Mistletoe – A Magical Herb

mistletoeMistletoe (Viscum album) is a beautiful parasitic herb found frequently on old apple trees and occasionally on oak trees.  It is in great demand as part of the greenery brought inside to celebrate Yule and kissing under the mistletoe is the remnants of its use as a Druidical fertility enhancing herb.  The white berries were considered to resemble semen.

63a.-Apple-trees-adorned-with-MistletoeFor magical purposes the Druids especially revered mistletoe found growing on oak trees.  It had to be cut with a golden sickle and not be allowed to touch the ground when it fell.  Traditionally it should be cut on Midsummer’s day or when the moon is six days old.  In the South West of England you will still find keepers of old mistletoe orchards who will not allow it to be cut unless it is the right time. 

A sprig carried was believed to protect the bearer against lightning strike and other misfortunes. If placed in a baby’s cradle it was believed to prevent the baby being stolen away by fairies and replaced by a changling. Wearing a ring of mistletoe wood would protect the bearer from all sickness.

Mistletoe is a medicinal herb too, a nervine and a narcotic which has been historically used to treat convulsions and epilepsy.  Most often nowadays it is used to help treat hypertension. It’s a powerful herb and should not be used to self medicate.  If you are keen to try mistletoe for high blood pressure then please consult a registered medical herbalist.

Mistletoe has also been used for cancer treatments for 90 years. At my clinic I always prefer to deal with whole plant medicines but it is worth mentioning that there has been a great deal of interest recently in the use of Mistletoe extract as a complementary treatment in cancer therapy. Research has shown that it increases quality of life, improves the immune response and protects healthy cells against the harmful effects of chemotherapy and radiotherapy.  Fortunately much work has been done to research ways of cultivating this plant to fulfil the demand. I would hate to see all the old West Country orchards cleared of mistletoe.

So next time you’re kissing under the Mistletoe, spare a thought for its rich magical and therapeutic heritage!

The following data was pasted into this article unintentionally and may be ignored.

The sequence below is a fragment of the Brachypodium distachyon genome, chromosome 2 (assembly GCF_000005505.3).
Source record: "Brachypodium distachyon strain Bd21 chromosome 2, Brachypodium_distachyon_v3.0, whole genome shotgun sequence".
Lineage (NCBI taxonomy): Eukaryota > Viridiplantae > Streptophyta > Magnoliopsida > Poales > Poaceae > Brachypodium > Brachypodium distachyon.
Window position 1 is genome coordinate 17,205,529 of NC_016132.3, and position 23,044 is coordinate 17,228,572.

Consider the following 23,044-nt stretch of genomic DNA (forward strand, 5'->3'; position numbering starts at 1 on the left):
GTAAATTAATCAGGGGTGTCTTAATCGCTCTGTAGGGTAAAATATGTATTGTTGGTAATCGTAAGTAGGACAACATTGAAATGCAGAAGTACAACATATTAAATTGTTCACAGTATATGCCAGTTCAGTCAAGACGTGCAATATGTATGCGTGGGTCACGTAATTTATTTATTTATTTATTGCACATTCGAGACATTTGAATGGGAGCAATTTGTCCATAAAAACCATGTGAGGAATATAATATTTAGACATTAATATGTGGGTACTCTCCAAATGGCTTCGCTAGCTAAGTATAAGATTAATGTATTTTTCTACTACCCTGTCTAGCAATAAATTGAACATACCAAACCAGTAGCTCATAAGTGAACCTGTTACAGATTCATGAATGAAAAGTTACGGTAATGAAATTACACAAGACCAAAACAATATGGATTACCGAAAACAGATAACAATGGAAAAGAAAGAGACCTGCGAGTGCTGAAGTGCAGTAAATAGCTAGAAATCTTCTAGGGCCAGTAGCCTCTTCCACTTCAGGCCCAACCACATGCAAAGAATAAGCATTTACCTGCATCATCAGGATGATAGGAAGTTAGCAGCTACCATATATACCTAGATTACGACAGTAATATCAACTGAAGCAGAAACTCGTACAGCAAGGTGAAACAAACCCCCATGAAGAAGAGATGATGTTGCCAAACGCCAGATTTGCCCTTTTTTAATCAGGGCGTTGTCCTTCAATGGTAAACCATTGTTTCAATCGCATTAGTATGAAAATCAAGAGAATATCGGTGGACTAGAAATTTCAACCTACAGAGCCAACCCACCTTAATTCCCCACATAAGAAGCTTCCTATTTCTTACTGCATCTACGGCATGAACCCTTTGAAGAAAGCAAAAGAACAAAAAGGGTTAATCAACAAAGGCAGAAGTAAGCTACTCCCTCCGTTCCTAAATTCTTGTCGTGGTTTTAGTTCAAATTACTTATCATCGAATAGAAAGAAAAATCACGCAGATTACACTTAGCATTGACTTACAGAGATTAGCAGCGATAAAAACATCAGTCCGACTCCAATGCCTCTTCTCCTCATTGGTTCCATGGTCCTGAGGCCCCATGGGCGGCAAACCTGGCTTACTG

To find out more about Myrobalan Clinic please visit www.myrobalanclinic.com


About Myrobalan Clinic

I'm Lucy, a registered medical herbalist with a full time high street practice in Castle Cary, Somerset, UK. I combine Tibetan Medicine with Western Herbal Medicine in order to help my patients treat the underlying reasons for their illness, rather than just suppressing the symptoms. I grow or gather around 75% of the herbs that I work with in my practice, and I make every single tincture, capsule, tea blend and topical treatment that I prescribe to patients. I'm an absolutely passionate proponent of self sufficient herbalism for its many benefits; including those relating to the environment, our connection with herbs and for the exceptional quality of medicines that it enables us to produce. My book, 'Self Sufficient Herbalism', published by Aeon Books, explains why as well as providing a detailed step by step guide as to how to go about this way of working. I love my job - it's so rewarding to see people taking control of their health and feeling healthier and more positive.
This entry was posted in News and tagged , , , , , , , . Bookmark the permalink.

Leave a Reply

Fill in your details below or click an icon to log in:

WordPress.com Logo

You are commenting using your WordPress.com account. Log Out /  Change )

Twitter picture

You are commenting using your Twitter account. Log Out /  Change )

Facebook photo

You are commenting using your Facebook account. Log Out /  Change )

Connecting to %s